Bach's understanding of the generic conventions governing da capo form can be reconstructed. Recitatives aside, Bach set almost all of Picander's poetry, the basis for much of the musical substance of the Passion, in da capo form. Nos. 27, 30, and 60 are the only exceptions. The remaining fourteen poems, whether so marked in the libretto or not, are all set as da capos:
1. "Kommt, ihr Töchter, helft mir klagen"
6. "Bus und Reu"
8. "Blute nur, du liebes Herz"
13. "Ich will dir mein Herze schenken"
20. "Ich will bei meinem Jesu wachen"
23. "Gerne will ich mich bequemen"
39. "Erbarme dich"
42. "Gebt mir meinen Jesum wieder"
49. "Aus Liebe will mein Heiland sterben"
52. "Können Tränen meiner Wangen"
57. "Komm, süses Kreuz, so will ich sagen"
65. "Mache dich, mein Herze, rein"
68. "Wir setzen uns mit Tränen nieder"
All of these poems, the fourteen set in da capo form and the three exceptional ones, are labeled "Aria" in Picander's libretto and almost all are also so labeled in Bach's autograph. The only exceptions are the opening and closing numbers of the Passion: No. 1, which is unlabeled, and No. 68, marked "il Choro finale." I shall return to these two exceptions, but the twelve labeled arias suffice for a preliminary reconstruction of Bach's conception of the generic norms of the da capo aria. (A full reconstruction would, of course, require an examination of all of Bach's extant da capo arias.)
At least one feature belongs to the da capo (ABA) form by definition: the opening portion of the poem must return at the end. But in Bach's Passion there are two kinds of the form. In the first, the return of the opening section is set to the same music as upon first presentation, a literal da capo that Bach never writes out; instead, he marks the repeat in the customary way with a "da capo" directive at the end of the B section of the aria-or, if he does not want the repeat to start at the top of the A section, with a "dal segno" directive where he wants the repeat to start-and a fermata that tells musicians where to end the A section; this applies to Nos. 6, 8, 13, 23, 52, and 65, as well as the exceptional No. 68.10 In the second kind the textual return is musically modified, a varied da capo, which has of course to be written out; this applies to Nos. 20, 35, 39, 42, 49, and 57, as well as the exceptional No. 1. The main difference between the two kinds is simply that in the literal da capo the A section must for obvious reasons not only begin but also end in the tonic key, whereas in the varied da capo it ends in the tonic key in the return but not the first time around.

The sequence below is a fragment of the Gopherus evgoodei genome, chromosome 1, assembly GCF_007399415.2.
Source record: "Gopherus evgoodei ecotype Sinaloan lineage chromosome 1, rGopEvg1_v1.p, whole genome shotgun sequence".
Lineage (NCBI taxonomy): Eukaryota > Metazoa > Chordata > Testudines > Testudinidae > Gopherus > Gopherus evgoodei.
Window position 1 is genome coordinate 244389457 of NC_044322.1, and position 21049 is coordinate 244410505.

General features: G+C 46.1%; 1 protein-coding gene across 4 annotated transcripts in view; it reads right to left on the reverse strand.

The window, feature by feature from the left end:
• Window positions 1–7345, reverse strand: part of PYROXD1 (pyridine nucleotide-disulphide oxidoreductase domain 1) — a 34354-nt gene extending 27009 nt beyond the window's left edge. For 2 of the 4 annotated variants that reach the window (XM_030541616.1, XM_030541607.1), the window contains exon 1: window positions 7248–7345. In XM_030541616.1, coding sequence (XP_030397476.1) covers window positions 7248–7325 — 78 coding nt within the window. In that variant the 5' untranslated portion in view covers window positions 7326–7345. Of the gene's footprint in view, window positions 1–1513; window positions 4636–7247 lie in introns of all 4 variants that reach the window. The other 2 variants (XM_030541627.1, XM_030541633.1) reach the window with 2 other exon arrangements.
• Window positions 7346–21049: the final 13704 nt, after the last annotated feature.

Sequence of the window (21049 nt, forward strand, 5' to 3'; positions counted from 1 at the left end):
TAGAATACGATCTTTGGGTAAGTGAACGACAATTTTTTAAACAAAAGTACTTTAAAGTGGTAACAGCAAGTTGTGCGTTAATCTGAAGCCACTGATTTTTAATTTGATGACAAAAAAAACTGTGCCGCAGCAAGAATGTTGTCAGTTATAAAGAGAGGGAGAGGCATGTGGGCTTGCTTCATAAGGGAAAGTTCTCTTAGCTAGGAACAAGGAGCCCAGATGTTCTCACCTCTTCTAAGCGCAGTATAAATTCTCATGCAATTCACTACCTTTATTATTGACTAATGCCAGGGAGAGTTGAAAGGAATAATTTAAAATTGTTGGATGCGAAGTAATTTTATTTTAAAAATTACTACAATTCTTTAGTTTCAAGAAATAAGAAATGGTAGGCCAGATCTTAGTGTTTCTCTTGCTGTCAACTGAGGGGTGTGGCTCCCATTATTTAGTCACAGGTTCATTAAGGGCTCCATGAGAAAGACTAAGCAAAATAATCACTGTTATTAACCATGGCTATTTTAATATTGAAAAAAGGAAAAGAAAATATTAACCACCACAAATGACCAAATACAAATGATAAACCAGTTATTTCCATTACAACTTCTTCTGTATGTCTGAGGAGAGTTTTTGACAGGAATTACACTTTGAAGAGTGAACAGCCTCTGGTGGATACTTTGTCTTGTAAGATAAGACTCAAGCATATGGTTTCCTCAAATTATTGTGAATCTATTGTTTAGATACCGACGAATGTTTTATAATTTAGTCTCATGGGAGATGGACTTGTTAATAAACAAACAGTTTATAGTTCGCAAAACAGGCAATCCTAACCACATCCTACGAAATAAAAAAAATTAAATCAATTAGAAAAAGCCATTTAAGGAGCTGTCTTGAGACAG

In these two distinct types of the form, each is characterized by a set of normal procedures. The A section of the literal da capo form opens and closes with single-phrase instrumental ritornellos in the tonic key; these frame two vocal phrases, also in the tonic and both setting the complete A text, with the first closely reproducing the opening ritornello. In the B section two modulating phrases each set the complete B text. In the varied da capo form the opening A section presents a single-phrase instrumental ritornello in the tonic key, followed by a single vocal phrase that sets the A text and modulates from the tonic to the mediant or dominant key; in the return of the A section the order of the two phrases is reversed, and the vocal phrase either stays in the tonic or modulates back to it from the key in which the B section ended. The B text is set as a single modulating phrase. The difference between the way the central section is shaped in the two versions of da capo form corresponds to the difference between their outer sections. The literal da capo form is more spacious. Not only is its entirety circular but its outer sections create their own smaller circles. It follows that the central section should be more expansive, too. The varied da capo, on the other hand, is more concentrated; it forms a single circle, and, accordingly, its central section is also more compact. Each of these two basic patterns allows for a great variety of expansion, contraction, and other sorts of deviation from the norm, the variety being limited only by the composer's imagination. It is in considering the final and, especially, the opening choruses in Bach's Passion against these norms that their individuality will become most immediately apparent.
* * *
Let us begin by briefly considering how Bach adapted the norms that govern the A section of the literal da capo form to what he required for the final chorus, No. 68, "Wir setzen uns mit Tränen nieder," which, like the opening chorus, appears in Picander's libretto as an "Aria" with a "Da Capo." The opening ritornello (mm. 1-12) follows the norm in being a single phrase closed with a full cadence, but already in the first part (mm. 1-8) Bach exceptionally undertakes a modulation from i to III and punctuates the phrase with a half cadence in III before confirming the new key in the second part (mm. 9-12). He uses the same music again to set the A text (mm. 13-24), after which he rewrites the ritornello (mm. 25-36) so as to reverse its tonal relations: now the first part (mm. 25-32) modulates from III to i and is punctuated with a half cadence in the home key, whereas the second part (mm. 33-36) confirms the home key ending with a full cadence made memorably poignant by the leading-tone accented appoggiatura sounding against the minor tonic chord. The A section closes with the rewritten ritornello music set again to the A text (mm. 37-48). As a result the dissonant appoggiatura marks the final measure of the work: Bach never forgets that this is a story of suffering.
Excerpted from Bach's Cycle, Mozart's Arrow by KAROL BERGER Copyright © 2007 by The Regents of the University of California. Excerpted by permission.
All rights reserved. No part of this excerpt may be reproduced or reprinted without permission in writing from the publisher.
Excerpts are provided by Dial-A-Book Inc. solely for the personal use of visitors to this web site.